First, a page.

Table 1 Comparison of cones and photopic vision with rods and scotopic vision in humans

From: Why rods and cones?

  Cones and photopic vision Rods and scotopic vision
Overall contribution Cones underlie almost all our vision (under twenty-first century metropolitan light levels) Rods contribute only under restricted conditions: after a considerable time at very low light levels
Spatial acuity Extremely high (in the fovea) Very low
Speed of response Very fast (flicker detectable beyond 100 Hz) Slow
Operating range Enormous (twilight upwards, without limit) Restricted (twilight downwards several log units)
Saturation Cones do not saturate in steady light, no matter how bright Rods saturate at roughly twilight levels, and are unresponsive at daytime lighting levels
Light adaptation Cones adapt rapidly, exhibiting Weber Law desensitisation over a huge range of intensities Rods adapt more slowly and over a narrower range of intensities; at the lowest intensities scotopic adaption follows approximately a square-root law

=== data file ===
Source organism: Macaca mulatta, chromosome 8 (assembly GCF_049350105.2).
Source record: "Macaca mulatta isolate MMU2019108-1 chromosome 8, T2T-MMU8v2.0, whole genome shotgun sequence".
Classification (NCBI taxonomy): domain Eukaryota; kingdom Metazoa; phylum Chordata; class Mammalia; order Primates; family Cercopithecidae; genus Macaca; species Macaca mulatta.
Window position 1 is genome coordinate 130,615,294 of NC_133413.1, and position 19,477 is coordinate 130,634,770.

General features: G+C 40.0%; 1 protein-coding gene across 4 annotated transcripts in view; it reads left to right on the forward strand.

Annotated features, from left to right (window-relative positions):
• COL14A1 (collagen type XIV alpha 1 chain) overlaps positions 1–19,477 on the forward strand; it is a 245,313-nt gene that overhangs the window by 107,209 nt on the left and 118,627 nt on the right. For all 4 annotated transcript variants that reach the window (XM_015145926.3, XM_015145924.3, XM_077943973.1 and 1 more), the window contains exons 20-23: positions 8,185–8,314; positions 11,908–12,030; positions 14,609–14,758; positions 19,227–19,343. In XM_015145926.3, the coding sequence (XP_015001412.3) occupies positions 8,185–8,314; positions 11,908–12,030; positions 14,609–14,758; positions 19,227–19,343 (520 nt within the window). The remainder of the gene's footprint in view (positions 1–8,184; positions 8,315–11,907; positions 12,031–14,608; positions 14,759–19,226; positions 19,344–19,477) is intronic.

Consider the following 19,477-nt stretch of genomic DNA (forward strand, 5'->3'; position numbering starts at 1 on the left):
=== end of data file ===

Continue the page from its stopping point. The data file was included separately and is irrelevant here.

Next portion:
Contrast sensitivity High (detect contrasts of 0.5%) Low (need contrasts of ~5%)
Recovery of photocurrent after full bleach Cones recover circulating current within 20 ms Rods take 20 min to recover circulating current; that is, ~60 000 × slower than cones
Dark adaptation of visual system after full bleach Photopic vision recovers full sensitivity in ~5 min Scotopic vision takes ~40 min to recover full sensitivity
Colour vision Trichromatic colour vision mediated by comparison of signals from three spectral classes of cone
Proportion of photoreceptors over entire retina 5% 95%
Proportion of photoreceptors in foveola 100% 0%